Damage Mitigation - Help Me


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Wes Janson
November 5, 2007, 11:46 PM
Okay, so I've been an enormous frigging idiot. The week before last I took my new M1A out to the range to see what accuracy I could get from it, and a friend of mine gave me some of his ammo to try out. He told me it was surplus, but didn't mention that it was corrosive. I, being a complete imbecile, shot like normal, but didn't clean when I got home, because I was extremely pressed for time. I was out of town for the past week, and just got back yesterday. This morning I decided to pull out the gas plug for the first time, and when I did I saw lots of greenish-blue patches inside the plug and piston. Pulled back the bolt, looked into the chamber, and orange rust covered nearly half the interior.

At this point in time, what should I do? I'm pulling it apart right now and trying to clean up the rust, but don't know how bad it really is in the bore. The bolt and receiver do not appear to have been affected. Assuming I can clean the surface rust off, use corrosive ammo cleaning procedures, and get it squeaky clean, how badly am I screwed? Is it safe to fire? How badly is the accuracy likely to decrease by? Will having Springfield re-barrel the rifle fix things, or will it likely need new gas system components as well?

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45Badger
November 5, 2007, 11:50 PM
Clean it, lube it, shoot it and see. It's frustrating and makes you want to cry. You may have no problems, so don't panic yet. Report back. Good luck.

ROMAK IV
November 6, 2007, 12:11 AM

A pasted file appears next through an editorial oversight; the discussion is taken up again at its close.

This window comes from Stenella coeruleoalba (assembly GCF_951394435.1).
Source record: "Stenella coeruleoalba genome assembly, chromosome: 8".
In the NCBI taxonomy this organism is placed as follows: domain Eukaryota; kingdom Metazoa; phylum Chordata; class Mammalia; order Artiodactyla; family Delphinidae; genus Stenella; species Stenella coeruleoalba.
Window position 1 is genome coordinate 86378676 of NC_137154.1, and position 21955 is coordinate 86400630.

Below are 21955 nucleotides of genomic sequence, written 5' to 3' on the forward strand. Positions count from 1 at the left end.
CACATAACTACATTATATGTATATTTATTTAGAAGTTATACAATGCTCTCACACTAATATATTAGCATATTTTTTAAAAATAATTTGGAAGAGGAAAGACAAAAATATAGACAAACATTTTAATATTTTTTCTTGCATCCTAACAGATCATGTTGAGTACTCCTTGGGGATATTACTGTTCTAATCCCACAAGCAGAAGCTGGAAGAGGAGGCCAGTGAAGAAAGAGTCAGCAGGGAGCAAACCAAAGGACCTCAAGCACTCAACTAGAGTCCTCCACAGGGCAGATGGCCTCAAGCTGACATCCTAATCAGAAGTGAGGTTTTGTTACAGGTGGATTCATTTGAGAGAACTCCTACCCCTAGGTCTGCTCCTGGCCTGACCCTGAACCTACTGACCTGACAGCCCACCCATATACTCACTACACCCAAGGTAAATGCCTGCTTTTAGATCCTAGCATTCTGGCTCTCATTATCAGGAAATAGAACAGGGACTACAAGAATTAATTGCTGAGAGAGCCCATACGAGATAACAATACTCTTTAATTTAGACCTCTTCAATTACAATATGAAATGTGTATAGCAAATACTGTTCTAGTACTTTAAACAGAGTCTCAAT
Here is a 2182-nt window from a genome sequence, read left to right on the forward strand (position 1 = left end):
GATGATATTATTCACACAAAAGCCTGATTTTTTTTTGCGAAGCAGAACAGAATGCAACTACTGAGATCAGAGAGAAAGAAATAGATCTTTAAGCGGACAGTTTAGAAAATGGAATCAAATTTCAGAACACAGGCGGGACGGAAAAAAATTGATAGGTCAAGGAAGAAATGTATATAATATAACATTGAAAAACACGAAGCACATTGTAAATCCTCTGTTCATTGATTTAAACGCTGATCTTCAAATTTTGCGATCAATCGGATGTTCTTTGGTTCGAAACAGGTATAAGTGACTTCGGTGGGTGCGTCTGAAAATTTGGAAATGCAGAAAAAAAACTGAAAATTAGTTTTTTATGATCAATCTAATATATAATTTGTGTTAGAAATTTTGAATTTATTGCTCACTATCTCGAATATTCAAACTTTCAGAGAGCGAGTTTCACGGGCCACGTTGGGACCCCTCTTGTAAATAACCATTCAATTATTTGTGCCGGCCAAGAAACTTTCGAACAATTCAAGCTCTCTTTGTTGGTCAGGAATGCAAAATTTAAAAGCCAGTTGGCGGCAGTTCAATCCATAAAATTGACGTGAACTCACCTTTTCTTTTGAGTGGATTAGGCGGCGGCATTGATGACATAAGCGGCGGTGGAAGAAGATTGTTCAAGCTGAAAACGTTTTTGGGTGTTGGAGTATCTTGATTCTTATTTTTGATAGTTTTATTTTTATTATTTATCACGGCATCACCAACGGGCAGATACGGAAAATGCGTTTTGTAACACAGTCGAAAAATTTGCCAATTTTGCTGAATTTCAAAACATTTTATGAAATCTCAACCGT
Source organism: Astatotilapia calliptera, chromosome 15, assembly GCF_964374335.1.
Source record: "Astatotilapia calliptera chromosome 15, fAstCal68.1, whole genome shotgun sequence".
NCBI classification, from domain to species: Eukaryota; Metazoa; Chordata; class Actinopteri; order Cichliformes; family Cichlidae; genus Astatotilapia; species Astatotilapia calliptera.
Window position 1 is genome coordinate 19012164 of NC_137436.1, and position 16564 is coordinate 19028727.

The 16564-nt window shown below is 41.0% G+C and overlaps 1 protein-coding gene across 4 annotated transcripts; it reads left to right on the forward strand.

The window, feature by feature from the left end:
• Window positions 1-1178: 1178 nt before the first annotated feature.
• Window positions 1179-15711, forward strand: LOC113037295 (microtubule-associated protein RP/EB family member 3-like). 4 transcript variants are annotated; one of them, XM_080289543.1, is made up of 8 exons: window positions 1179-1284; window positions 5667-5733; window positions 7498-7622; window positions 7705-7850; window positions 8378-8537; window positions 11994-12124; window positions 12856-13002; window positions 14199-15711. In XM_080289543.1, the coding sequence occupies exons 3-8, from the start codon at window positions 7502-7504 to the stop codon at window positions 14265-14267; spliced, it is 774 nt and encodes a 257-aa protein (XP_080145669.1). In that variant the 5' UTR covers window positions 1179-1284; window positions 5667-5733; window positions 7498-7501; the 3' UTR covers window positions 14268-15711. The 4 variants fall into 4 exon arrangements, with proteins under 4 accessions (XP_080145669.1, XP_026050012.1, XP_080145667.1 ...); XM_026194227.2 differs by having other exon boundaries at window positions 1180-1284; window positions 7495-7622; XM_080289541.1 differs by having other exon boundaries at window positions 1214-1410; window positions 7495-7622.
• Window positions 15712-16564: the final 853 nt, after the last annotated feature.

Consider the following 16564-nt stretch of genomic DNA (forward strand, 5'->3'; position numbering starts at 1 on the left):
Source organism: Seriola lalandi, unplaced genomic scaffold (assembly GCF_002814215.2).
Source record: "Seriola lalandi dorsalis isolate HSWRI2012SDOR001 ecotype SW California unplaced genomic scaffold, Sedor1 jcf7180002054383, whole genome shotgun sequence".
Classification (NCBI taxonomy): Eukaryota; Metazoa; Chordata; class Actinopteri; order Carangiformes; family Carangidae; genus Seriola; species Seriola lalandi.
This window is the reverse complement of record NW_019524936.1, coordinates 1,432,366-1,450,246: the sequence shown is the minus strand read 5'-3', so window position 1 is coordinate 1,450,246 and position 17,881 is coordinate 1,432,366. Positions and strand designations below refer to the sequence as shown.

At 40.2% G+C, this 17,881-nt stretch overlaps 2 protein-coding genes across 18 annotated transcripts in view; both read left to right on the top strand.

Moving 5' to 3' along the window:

Greenish-blue is more likely copper fouling. A GI barrel will be more resistant to rust than will a Springfield Arms barrel. It's probably okay. The chamer area isn't critical like the barrel will be.

FieroCDSP
November 6, 2007, 12:15 AM
Were it a few months, I'd be worried, but two weeks isn't going to kill a service rifle. Maybe a match rifle. wrap some #0000 steel wool around a 22cal nylon bore brush and have at it with some hoppes lubricating oil. 15-20 passes and that rust will be almost entirely gone. Clean as normal and inspect again. If there's still some red on a white cloth patch, wash repeat rinse. Use a patch of the steel wool on the rusted internals. Careful with any part that's blued, but then again, the rust has already hit that and gotten past it.

Steel wool, oil, elbow grease. The only way to get rid of rust.

Wes Janson
November 6, 2007, 12:35 AM
What I'm most concerned with at the moment is the chamber...I've made 4 or 5 passes with a chamber brush, with and without patches, with and without CLP, and still I can clearly see rust blooms on one side. What's the best way to clear that out?

.45Guy
November 6, 2007, 12:39 AM
Get a little bottle of bluing and rust remover, and CAREFULLY run a patch through and let her sit before running a nylon brush through.

esmith
November 6, 2007, 12:55 AM
When i was getting the rust out of my .22s that had sat in my attic for in the area of 20 years i used a graphite-based penetrant that is intended for cars. I couldn't remove all of the the rust but after sending about 200 rounds downrange i couldn't tell where the rust was. So basically after you shoot some rounds it should smooth out most of the rust and pitting in the barrel.

M1key
November 6, 2007, 01:40 AM
You laid out all those bucks for a new M1A and didn't bother to check what kind of ammo you were shooting through it? :eek:

I am not aware of ANY .308 surplus ammo that is corrosive...anyway, isn't your barrel chrome lined?

I seriously doubt you have damaged your barrel...

lencac
November 6, 2007, 01:50 AM
wes, no doubt about it ....... the rifle is trashed. No need to worry though. Just send it to me and you won't have to worry about that nasty ole' rust bucket anymore :)

Jackal
November 6, 2007, 02:16 AM
Is it wrong that the fastest, most effective way I have removed that light, fuzzy surface rust in bores is by shooting a few times??:D After a few rounds, the bore has no rust left.

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